Rocknroll is very sexual. To me, the whole "roll" thing implies the sexuality, so a girl playing guitar and drums — certainly playing aggressive guitar and drums or sweaty rocknroll — is out of the norm and what girls are expected to do in the role that they play. Initially, they're looked at as kind of cute — "Wow, isn't that different?" Then after that initial thing wears off, then it's like, "What are you really going to do with your life? You can't be serious." When you are serious, it can threaten some people, and it can annoy other people. I can't really quite put my finger on it.

I can't figure out why there would be such resistance to girls playing rocknroll all these years later. It's just surprising to me that it's not more of a mainstream thing of girls playing instruments. It doesn't seem like that big of a deal.

Do the young women in Girl in a Coma remind you of yourself when you were a teenager in the Runaways?
I say this in the best way, because I wish I had some of those aspects — the newness and the naiveté of it all, of knowing that you have the world at your feet, thinking that you can change things, thinking you can have an impact. I'm not saying that's an illusion. I'm saying there's a great beauty in that, before all the realities of the business start hitting you upside the head over and over again. "It's us against the world and we can change things." It's a beautiful optimism that I see in them, and they have every reason to have it, too. I believe that they're really talented and they could really do something.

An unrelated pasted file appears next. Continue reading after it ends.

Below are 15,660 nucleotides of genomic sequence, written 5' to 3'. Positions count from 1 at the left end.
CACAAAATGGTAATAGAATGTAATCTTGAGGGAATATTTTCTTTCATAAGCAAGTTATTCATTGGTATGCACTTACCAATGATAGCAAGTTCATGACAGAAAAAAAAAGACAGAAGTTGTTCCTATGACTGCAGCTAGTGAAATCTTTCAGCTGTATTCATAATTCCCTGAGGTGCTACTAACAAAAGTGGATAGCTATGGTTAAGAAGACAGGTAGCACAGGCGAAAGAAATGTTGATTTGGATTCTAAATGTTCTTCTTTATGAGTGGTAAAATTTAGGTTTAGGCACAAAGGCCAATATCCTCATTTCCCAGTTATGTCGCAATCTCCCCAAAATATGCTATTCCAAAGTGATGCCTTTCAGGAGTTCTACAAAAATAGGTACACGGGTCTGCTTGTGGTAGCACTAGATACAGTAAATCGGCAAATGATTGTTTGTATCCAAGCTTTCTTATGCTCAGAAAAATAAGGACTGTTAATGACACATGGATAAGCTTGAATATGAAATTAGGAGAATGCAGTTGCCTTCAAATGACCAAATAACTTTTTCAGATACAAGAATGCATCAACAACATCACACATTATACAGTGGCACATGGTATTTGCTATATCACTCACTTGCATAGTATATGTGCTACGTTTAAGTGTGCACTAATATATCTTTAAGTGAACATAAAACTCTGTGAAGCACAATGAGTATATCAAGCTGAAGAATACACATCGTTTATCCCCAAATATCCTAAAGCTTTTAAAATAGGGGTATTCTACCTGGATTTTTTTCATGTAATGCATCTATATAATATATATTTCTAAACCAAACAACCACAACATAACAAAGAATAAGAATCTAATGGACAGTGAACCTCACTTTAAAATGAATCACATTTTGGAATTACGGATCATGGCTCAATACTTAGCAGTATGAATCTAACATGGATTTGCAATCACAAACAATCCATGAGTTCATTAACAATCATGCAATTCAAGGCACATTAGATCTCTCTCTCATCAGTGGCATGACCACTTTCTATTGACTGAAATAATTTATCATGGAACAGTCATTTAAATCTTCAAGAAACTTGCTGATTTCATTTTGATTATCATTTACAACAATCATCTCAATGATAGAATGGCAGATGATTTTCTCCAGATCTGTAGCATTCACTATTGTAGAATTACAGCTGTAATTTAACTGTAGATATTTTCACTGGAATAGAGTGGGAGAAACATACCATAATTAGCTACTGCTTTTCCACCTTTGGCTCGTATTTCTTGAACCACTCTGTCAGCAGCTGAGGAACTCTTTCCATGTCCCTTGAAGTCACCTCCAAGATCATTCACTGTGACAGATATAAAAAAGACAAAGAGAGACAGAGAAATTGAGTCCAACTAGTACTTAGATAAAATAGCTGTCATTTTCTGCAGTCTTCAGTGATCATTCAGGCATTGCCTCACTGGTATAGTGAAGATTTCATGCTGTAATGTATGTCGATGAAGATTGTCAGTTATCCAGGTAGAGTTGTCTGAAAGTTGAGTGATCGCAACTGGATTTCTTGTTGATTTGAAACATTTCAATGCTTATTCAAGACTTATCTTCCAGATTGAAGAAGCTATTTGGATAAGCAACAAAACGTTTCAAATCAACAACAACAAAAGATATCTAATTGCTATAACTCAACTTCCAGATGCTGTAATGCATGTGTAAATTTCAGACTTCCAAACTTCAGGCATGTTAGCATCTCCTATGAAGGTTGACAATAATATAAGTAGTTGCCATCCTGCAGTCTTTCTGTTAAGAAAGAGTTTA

Do you see yourself as a mentor to the bands on your label?
As far as laying down perimeters and rules, I'm not so good at that. But if in the flow of the day, something comes up, yeah, absolutely. I'll talk about something that happened to me, and I'll certainly talk to any of the bands we're working with and discuss whatever it is.

Where does your sense of style come from?
My style? It's probably a mixture of a lot of different things. But when I was a kid — when I was starting in the Runaways or just before the Runaways — I used to go to a club in Los Angeles called Rodney's English Disco. You're talking mid-'70s, and most of the songs on the radio at the time were disco, and this was a club for teenagers. If you were over 18, you were already too old; no booze, no alcohol, there was none of that.